Benefits: The main benefit of this technique as opposed to constant-throttle testing is the removal of the change in speed, which means that mechanical drag and engine RPM are now constant (assuming you have a transmission with fixed gear ratios, not a CVT).
Drawbacks: There are a few drawbacks, however. No matter how conscientious you are about it, there’s always the possibility that speed will vary slightly over the test. This method also depends on the sensitivity of your MAF sensor or TPS, so small changes in drag may not show up. The problems with electronically-controlled throttles and hybrid systems apply here too. And crucially, even if you have a combustion-engine car with fixed gear ratios and a mechanical throttle connection you won’t be able to easily calculate the percentage change in drag like you can with constant-throttle testing.
Coast Down Testing
Finally, coast down testing is one of the oldest (and most problematic) methods for measuring drag changes.
Most people are familiar with this one: accelerate your car to a certain speed, then put the transmission in neutral and let it coast, measuring the speed at regular time intervals. Graph the speed as a function of time and you should get a decreasing parabolic curve.
Benefits: The most obvious benefit of this method is the removal of engine power as a variable. Without that, you’re really just looking at an acceleration determined by the force (combined mechanical and aerodynamic drag) acting against the car’s motion. To ensure that aerodynamic drag predominates, you have to test at very high speeds; too low and aerodynamic drag has little influence on the car’s deceleration.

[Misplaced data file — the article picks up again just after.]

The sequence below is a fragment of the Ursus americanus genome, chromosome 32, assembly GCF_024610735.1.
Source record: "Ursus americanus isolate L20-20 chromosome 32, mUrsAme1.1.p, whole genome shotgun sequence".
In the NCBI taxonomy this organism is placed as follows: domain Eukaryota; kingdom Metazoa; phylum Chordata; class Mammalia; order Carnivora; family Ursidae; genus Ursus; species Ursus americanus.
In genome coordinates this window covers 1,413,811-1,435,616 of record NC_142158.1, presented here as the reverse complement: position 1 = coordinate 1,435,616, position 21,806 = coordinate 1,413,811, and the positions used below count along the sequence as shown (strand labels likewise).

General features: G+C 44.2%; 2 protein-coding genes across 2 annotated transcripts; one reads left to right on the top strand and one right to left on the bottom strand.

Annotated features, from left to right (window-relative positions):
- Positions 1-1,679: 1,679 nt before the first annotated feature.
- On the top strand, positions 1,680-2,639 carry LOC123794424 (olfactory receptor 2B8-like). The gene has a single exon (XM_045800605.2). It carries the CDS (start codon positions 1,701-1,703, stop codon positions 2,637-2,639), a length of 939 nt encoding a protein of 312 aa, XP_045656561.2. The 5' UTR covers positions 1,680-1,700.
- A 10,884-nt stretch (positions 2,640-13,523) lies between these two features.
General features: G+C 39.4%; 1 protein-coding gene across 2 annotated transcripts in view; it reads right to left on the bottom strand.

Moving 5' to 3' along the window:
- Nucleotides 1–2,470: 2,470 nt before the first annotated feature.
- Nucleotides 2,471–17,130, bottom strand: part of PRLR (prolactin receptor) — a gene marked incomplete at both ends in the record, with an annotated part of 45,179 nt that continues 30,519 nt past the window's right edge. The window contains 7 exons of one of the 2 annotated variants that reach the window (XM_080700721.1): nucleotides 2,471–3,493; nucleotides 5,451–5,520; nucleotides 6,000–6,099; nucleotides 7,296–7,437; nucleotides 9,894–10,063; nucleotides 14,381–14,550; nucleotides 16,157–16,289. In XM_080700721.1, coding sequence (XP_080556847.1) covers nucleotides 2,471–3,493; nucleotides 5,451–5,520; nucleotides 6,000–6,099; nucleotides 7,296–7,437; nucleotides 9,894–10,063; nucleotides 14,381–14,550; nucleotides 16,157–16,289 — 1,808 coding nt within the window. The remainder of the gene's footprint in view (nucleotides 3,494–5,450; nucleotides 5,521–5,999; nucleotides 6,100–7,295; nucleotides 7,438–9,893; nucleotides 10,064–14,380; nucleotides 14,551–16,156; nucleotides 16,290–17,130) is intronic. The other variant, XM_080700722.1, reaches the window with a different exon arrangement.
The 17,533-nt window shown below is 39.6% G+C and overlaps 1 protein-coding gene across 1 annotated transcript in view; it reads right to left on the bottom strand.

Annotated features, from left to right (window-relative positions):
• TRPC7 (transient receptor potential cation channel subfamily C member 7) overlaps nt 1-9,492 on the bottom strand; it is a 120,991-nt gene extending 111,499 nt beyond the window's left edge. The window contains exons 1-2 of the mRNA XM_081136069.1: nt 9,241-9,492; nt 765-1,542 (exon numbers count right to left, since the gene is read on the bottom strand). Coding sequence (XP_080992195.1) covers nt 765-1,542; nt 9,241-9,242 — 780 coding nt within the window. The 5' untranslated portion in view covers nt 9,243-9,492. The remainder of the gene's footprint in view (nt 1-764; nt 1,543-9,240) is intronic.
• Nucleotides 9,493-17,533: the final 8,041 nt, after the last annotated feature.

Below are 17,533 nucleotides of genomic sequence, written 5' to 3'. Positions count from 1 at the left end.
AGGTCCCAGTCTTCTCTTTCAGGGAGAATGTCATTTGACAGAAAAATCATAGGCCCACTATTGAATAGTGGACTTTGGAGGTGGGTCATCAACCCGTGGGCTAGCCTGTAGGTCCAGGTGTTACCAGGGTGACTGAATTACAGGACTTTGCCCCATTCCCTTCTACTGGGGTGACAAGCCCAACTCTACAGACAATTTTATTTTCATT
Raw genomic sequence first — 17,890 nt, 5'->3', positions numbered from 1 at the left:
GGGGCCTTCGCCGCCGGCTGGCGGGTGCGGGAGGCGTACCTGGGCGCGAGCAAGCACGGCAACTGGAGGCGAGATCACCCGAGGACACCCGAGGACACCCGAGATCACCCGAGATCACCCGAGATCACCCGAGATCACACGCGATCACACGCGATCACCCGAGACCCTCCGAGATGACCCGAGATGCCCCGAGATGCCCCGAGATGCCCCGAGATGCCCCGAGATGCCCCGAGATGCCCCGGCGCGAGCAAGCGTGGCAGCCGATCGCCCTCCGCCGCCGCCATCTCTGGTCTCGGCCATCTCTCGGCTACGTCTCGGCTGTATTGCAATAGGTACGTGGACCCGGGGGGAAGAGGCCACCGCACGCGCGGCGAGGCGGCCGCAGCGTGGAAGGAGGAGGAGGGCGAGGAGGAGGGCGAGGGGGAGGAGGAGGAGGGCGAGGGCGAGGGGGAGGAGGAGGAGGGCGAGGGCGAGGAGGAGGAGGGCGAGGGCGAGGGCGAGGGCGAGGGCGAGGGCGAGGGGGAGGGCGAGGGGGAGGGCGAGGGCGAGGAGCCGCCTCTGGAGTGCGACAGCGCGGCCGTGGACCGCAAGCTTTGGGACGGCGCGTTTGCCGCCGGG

Drawbacks: In reality, this method doesn’t yield consistent results on the road; a single errant gust of wind can screw up your results for an entire run. I’ve tried it on three different occasions—taking care to minimize error as much as possible by testing in the middle of the night with no traffic and low wind, on the same stretch of flat road—and never got reliable data. If you can get it to work, more power to you. But I see little reason to attempt it again when methods like throttle-stop testing are easy to do, more reliable, and take far less time.
No matter which method you decide to try, it’s a good idea to check it against a known change in drag. The easiest is to simply roll down all the windows, which usually increases drag by a few percent. Run windows up against windows down and that change should show up in your results. If it doesn’t, ensure you’re minimizing potential sources of error and try it again, or use a different method.
I should also note that there are other ways to quantify changes in drag, from measuring fuel economy to using sensors that attach to a driveshaft and measure torque directly (this method was used by Ford as early as the 1960s!). However, the former is subject to wild inaccuracy and the latter is very expensive. Still, the sky is the limit—use your imagination, and you might be able to come up with another way of measuring drag.